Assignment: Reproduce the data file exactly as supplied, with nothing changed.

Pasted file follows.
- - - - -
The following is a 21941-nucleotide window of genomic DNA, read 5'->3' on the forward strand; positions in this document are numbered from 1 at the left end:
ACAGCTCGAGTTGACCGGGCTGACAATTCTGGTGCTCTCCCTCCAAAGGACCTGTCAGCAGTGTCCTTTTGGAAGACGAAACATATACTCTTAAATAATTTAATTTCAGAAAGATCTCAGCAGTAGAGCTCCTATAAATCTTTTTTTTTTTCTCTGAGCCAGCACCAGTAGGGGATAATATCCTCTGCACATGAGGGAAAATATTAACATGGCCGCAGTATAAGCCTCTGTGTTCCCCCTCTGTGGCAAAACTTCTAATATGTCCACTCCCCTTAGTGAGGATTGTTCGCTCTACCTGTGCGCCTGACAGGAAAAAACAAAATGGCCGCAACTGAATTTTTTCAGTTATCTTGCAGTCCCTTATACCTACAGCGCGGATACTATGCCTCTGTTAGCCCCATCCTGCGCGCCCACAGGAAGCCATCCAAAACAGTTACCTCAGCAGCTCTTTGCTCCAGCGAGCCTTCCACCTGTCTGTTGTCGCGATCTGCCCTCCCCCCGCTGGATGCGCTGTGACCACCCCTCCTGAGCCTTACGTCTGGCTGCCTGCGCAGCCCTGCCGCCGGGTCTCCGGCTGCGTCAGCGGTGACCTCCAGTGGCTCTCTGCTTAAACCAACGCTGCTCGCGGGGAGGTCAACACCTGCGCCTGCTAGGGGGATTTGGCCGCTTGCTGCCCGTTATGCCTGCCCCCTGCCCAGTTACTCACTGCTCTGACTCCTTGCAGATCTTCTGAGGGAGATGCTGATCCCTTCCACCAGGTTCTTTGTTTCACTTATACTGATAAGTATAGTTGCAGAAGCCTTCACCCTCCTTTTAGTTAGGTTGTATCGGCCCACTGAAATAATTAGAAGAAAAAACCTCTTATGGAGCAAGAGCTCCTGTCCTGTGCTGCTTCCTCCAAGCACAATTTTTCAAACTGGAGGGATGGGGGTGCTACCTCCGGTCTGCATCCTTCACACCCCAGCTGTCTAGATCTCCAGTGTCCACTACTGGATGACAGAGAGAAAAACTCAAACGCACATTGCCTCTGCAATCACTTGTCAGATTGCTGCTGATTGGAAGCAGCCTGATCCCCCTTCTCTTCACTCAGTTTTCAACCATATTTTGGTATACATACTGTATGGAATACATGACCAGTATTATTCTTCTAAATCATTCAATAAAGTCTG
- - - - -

The following is a 21941-nucleotide window of genomic DNA, read 5'->3' on the forward strand; positions in this document are numbered from 1 at the left end:
ACAGCTCGAGTTGACCGGGCTGACAATTCTGGTGCTCTCCCTCCAAAGGACCTGTCAGCAGTGTCCTTTTGGAAGACGAAACATATACTCTTAAATAATTTAATTTCAGAAAGATCTCAGCAGTAGAGCTCCTATAAATCTTTTTTTTTTTCTCTGAGCCAGCACCAGTAGGGGATAATATCCTCTGCACATGAGGGAAAATATTAACATGGCCGCAGTATAAGCCTCTGTGTTCCCCCTCTGTGGCAAAACTTCTAATATGTCCACTCCCCTTAGTGAGGATTGTTCGCTCTACCTGTGCGCCTGACAGGAAAAAACAAAATGGCCGCAACTGAATTTTTTCAGTTATCTTGCAGTCCCTTATACCTACAGCGCGGATACTATGCCTCTGTTAGCCCCATCCTGCGCGCCCACAGGAAGCCATCCAAAACAGTTACCTCAGCAGCTCTTTGCTCCAGCGAGCCTTCCACCTGTCTGTTGTCGCGATCTGCCCTCCCCCCGCTGGATGCGCTGTGACCACCCCTCCTGAGCCTTACGTCTGGCTGCCTGCGCAGCCCTGCCGCCGGGTCTCCGGCTGCGTCAGCGGTGACCTCCAGTGGCTCTCTGCTTAAACCAACGCTGCTCGCGGGGAGGTCAACACCTGCGCCTGCTAGGGGGATTTGGCCGCTTGCTGCCCGTTATGCCTGCCCCCTGCCCAGTTACTCACTGCTCTGACTCCTTGCAGATCTTCTGAGGGAGATGCTGATCCCTTCCACCAGGTTCTTTGTTTCACTTATACTGATAAGTATAGTTGCAGAAGCCTTCACCCTCCTTTTAGTTAGGTTGTATCGGCCCACTGAAATAATTAGAAGAAAAAACCTCTTATGGAGCAAGAGCTCCTGTCCTGTGCTGCTTCCTCCAAGCACAATTTTTCAAACTGGAGGGATGGGGGTGCTACCTCCGGTCTGCATCCTTCACACCCCAGCTGTCTAGATCTCCAGTGTCCACTACTGGATGACAGAGAGAAAAACTCAAACGCACATTGCCTCTGCAATCACTTGTCAGATTGCTGCTGATTGGAAGCAGCCTGATCCCCCTTCTCTTCACTCAGTTTTCAACCATATTTTGGTATACATACTGTATGGAATACATGACCAGTATTATTCTTCTAAATCATTCAATAAAGTCTG